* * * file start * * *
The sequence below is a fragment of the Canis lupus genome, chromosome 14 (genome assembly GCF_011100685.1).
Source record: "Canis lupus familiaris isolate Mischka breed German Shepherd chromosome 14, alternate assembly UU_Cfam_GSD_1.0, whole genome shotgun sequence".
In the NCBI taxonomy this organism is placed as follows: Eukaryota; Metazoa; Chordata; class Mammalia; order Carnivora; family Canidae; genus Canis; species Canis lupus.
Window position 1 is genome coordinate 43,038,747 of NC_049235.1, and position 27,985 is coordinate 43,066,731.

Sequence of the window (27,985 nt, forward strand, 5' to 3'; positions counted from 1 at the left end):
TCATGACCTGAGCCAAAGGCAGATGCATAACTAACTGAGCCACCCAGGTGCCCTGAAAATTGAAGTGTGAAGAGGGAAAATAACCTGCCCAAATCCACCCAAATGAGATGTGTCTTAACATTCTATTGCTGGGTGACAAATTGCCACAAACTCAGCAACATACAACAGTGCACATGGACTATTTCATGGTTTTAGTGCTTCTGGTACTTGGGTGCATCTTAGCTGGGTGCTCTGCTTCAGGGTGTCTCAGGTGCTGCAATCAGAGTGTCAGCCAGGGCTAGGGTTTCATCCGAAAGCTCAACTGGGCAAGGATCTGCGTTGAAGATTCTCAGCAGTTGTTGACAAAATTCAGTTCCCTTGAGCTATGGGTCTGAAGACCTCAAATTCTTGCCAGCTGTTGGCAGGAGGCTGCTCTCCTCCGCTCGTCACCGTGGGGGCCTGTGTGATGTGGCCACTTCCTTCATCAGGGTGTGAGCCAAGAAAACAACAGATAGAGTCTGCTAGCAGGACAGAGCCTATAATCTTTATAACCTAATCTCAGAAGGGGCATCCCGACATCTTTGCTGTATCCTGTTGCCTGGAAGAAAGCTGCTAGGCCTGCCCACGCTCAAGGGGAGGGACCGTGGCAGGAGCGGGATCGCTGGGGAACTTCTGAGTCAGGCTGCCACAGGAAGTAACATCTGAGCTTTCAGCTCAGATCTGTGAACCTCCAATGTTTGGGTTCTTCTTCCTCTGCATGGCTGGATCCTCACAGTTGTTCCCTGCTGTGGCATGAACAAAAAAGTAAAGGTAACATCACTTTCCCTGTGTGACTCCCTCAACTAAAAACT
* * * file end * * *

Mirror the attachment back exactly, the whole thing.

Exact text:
The sequence below is a fragment of the Canis lupus genome, chromosome 14 (genome assembly GCF_011100685.1).
Source record: "Canis lupus familiaris isolate Mischka breed German Shepherd chromosome 14, alternate assembly UU_Cfam_GSD_1.0, whole genome shotgun sequence".
In the NCBI taxonomy this organism is placed as follows: Eukaryota; Metazoa; Chordata; class Mammalia; order Carnivora; family Canidae; genus Canis; species Canis lupus.
Window position 1 is genome coordinate 43,038,747 of NC_049235.1, and position 27,985 is coordinate 43,066,731.

Sequence of the window (27,985 nt, forward strand, 5' to 3'; positions counted from 1 at the left end):
TCATGACCTGAGCCAAAGGCAGATGCATAACTAACTGAGCCACCCAGGTGCCCTGAAAATTGAAGTGTGAAGAGGGAAAATAACCTGCCCAAATCCACCCAAATGAGATGTGTCTTAACATTCTATTGCTGGGTGACAAATTGCCACAAACTCAGCAACATACAACAGTGCACATGGACTATTTCATGGTTTTAGTGCTTCTGGTACTTGGGTGCATCTTAGCTGGGTGCTCTGCTTCAGGGTGTCTCAGGTGCTGCAATCAGAGTGTCAGCCAGGGCTAGGGTTTCATCCGAAAGCTCAACTGGGCAAGGATCTGCGTTGAAGATTCTCAGCAGTTGTTGACAAAATTCAGTTCCCTTGAGCTATGGGTCTGAAGACCTCAAATTCTTGCCAGCTGTTGGCAGGAGGCTGCTCTCCTCCGCTCGTCACCGTGGGGGCCTGTGTGATGTGGCCACTTCCTTCATCAGGGTGTGAGCCAAGAAAACAACAGATAGAGTCTGCTAGCAGGACAGAGCCTATAATCTTTATAACCTAATCTCAGAAGGGGCATCCCGACATCTTTGCTGTATCCTGTTGCCTGGAAGAAAGCTGCTAGGCCTGCCCACGCTCAAGGGGAGGGACCGTGGCAGGAGCGGGATCGCTGGGGAACTTCTGAGTCAGGCTGCCACAGGAAGTAACATCTGAGCTTTCAGCTCAGATCTGTGAACCTCCAATGTTTGGGTTCTTCTTCCTCTGCATGGCTGGATCCTCACAGTTGTTCCCTGCTGTGGCATGAACAAAAAAGTAAAGGTAACATCACTTTCCCTGTGTGACTCCCTCAACTAAAAACT